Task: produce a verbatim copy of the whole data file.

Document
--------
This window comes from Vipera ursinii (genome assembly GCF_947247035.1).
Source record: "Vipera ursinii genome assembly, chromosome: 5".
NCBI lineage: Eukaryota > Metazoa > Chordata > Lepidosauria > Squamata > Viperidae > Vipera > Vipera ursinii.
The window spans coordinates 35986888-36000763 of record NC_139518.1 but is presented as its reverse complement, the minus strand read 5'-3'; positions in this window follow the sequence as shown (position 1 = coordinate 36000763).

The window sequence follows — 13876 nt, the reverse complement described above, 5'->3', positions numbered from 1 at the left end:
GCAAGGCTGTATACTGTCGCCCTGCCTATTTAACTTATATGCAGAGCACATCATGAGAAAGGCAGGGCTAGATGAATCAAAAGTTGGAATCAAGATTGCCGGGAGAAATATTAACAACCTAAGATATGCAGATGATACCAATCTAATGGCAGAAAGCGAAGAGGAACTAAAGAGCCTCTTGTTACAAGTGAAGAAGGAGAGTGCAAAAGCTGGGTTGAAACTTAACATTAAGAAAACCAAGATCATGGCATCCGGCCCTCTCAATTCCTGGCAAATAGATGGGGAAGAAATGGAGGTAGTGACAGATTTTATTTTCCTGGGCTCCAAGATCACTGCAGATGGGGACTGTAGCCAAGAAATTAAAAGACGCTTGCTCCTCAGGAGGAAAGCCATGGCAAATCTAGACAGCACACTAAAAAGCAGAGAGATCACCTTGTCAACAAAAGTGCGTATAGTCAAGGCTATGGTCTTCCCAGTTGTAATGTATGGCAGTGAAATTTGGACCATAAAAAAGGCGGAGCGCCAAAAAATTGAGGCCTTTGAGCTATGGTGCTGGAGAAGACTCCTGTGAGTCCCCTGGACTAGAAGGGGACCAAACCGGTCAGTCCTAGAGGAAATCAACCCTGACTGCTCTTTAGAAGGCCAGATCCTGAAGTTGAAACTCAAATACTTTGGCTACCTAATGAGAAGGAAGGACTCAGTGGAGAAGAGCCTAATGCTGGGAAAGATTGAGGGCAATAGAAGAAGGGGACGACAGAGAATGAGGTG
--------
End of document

This window comes from Vipera ursinii (genome assembly GCF_947247035.1).
Source record: "Vipera ursinii genome assembly, chromosome: 5".
NCBI lineage: Eukaryota > Metazoa > Chordata > Lepidosauria > Squamata > Viperidae > Vipera > Vipera ursinii.
The window spans coordinates 35986888-36000763 of record NC_139518.1 but is presented as its reverse complement, the minus strand read 5'-3'; positions in this window follow the sequence as shown (position 1 = coordinate 36000763).

The window sequence follows — 13876 nt, the reverse complement described above, 5'->3', positions numbered from 1 at the left end:
GCAAGGCTGTATACTGTCGCCCTGCCTATTTAACTTATATGCAGAGCACATCATGAGAAAGGCAGGGCTAGATGAATCAAAAGTTGGAATCAAGATTGCCGGGAGAAATATTAACAACCTAAGATATGCAGATGATACCAATCTAATGGCAGAAAGCGAAGAGGAACTAAAGAGCCTCTTGTTACAAGTGAAGAAGGAGAGTGCAAAAGCTGGGTTGAAACTTAACATTAAGAAAACCAAGATCATGGCATCCGGCCCTCTCAATTCCTGGCAAATAGATGGGGAAGAAATGGAGGTAGTGACAGATTTTATTTTCCTGGGCTCCAAGATCACTGCAGATGGGGACTGTAGCCAAGAAATTAAAAGACGCTTGCTCCTCAGGAGGAAAGCCATGGCAAATCTAGACAGCACACTAAAAAGCAGAGAGATCACCTTGTCAACAAAAGTGCGTATAGTCAAGGCTATGGTCTTCCCAGTTGTAATGTATGGCAGTGAAATTTGGACCATAAAAAAGGCGGAGCGCCAAAAAATTGAGGCCTTTGAGCTATGGTGCTGGAGAAGACTCCTGTGAGTCCCCTGGACTAGAAGGGGACCAAACCGGTCAGTCCTAGAGGAAATCAACCCTGACTGCTCTTTAGAAGGCCAGATCCTGAAGTTGAAACTCAAATACTTTGGCTACCTAATGAGAAGGAAGGACTCAGTGGAGAAGAGCCTAATGCTGGGAAAGATTGAGGGCAATAGAAGAAGGGGACGACAGAGAATGAGGTG